As the founder and executive director of a movement that travels the world sharing personal stories, I have witnessed so many breakthroughs, healing, forgiveness and it is a feeling like none other. Through the Bounce Back DNA Movement, we also provide other platforms, through empowerment calls, live events, and social media where other women and teens can now “Speak Up & Speak Out.”
If you have a story that you would like to share and are searching for a platform, please message us at email@example.com and we will consult with you on how to do so. Also, if you are still searching for the courage to tell your story and/or are struggling with low self-esteem or low self-confidence, please reach out to us as well. We have team members that can help you.
When I look back, it was very obvious that some family members were struggling with low self-value based on the decisions they made and the consequences they endured because of them. However, I became very good at covering up how I truly felt about myself. The masks I wore were many.
Eventually the weight from carrying them began to wear me down and finally I was forced to remove them all deal with what was underneath. What I found when the masks went crashing to the floor one by one, was a broken little girl who had grown into a broken teenager and then a broken woman. A woman who had made one bad decision after another, but was able to hide them. One who had gotten involved in all the wrong relationships, and one who had accepted people into her world that were not there because they cared for her, but for what they could get from her. I found someone who did not love, value or even take the proper care of herself. And with that discovery, I vowed to change these things no matter what…no matter how hard it might be.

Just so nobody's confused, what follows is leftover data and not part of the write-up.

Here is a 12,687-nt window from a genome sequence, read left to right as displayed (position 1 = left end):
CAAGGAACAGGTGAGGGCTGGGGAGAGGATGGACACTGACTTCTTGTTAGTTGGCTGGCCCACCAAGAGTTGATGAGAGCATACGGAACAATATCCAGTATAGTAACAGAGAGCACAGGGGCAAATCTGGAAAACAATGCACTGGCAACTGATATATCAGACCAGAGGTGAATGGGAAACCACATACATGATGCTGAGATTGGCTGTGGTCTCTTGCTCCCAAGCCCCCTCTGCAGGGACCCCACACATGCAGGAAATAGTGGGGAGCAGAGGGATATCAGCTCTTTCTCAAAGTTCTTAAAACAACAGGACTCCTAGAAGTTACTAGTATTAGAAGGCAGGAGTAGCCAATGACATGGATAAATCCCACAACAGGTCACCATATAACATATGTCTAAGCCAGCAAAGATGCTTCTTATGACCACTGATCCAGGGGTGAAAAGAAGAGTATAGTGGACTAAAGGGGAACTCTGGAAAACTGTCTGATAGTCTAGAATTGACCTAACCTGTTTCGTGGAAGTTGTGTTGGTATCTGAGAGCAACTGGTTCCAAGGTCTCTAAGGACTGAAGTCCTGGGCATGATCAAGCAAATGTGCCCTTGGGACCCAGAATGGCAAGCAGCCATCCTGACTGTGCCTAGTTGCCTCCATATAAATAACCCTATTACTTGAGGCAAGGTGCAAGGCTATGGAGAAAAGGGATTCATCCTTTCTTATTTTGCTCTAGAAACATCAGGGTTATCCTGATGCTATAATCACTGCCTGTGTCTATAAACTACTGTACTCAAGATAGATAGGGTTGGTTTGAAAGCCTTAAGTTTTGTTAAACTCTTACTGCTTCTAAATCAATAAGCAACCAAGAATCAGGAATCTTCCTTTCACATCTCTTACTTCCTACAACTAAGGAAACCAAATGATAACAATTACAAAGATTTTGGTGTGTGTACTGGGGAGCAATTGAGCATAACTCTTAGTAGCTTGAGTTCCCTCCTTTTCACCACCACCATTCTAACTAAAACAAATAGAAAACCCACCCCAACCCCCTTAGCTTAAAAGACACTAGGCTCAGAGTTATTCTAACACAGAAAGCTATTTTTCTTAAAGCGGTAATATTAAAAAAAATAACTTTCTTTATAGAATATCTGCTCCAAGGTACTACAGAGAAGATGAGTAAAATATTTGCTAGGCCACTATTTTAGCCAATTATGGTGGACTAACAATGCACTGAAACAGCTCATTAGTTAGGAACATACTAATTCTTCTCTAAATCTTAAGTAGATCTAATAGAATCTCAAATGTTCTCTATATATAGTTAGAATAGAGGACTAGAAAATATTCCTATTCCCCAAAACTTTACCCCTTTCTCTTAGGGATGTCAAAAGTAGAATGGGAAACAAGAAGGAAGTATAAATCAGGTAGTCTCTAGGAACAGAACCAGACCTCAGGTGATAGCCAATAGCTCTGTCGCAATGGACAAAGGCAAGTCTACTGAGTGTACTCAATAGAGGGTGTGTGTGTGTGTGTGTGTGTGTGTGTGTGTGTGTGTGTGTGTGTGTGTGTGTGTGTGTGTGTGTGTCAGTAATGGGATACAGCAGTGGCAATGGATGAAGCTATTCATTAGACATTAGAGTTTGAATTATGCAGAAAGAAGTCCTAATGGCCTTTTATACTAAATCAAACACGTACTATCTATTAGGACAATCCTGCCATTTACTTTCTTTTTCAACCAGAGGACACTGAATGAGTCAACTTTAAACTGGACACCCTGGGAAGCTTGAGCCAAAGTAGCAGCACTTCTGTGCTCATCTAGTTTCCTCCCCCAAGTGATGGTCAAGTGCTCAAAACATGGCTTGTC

I went on a journey of self-discovery; one where I would learn why I thought, felt and acted the way I did and what I needed to do to change it. I learned about self-esteem, self-respect, but most of all I learned to love myself. I learned that I was put on this earth to give from my heart and my soul, but not to be taken advantage of by anyone.
My learning did not end there. I was renewed, refreshed, revived and I knew that there was a reason for it. This couldn’t be just about me. There had to be much more to his journey. I wanted to share what I gained through this process. I had to find a way to do it. There was no doubt to me that there were many other women out there who were also broken.
I started mentoring, teaching and sharing my storing with others and it left such an amazing feeling. I knew I had to continue it. Eventually, I established a coaching practice and I named it Full ‘Steem Ahead (major focus on self-esteem). I now knew how important it was to value yourself and without that foundation everything else would likely crumble.
Things began to evolve and evolve and I continued on my quest for learning and then sharing. Fast forward a few years and I am not only the Executive Director of Full ‘Steem Ahead but also the Igniting Passions Globally and Bounce Back DNA Movement.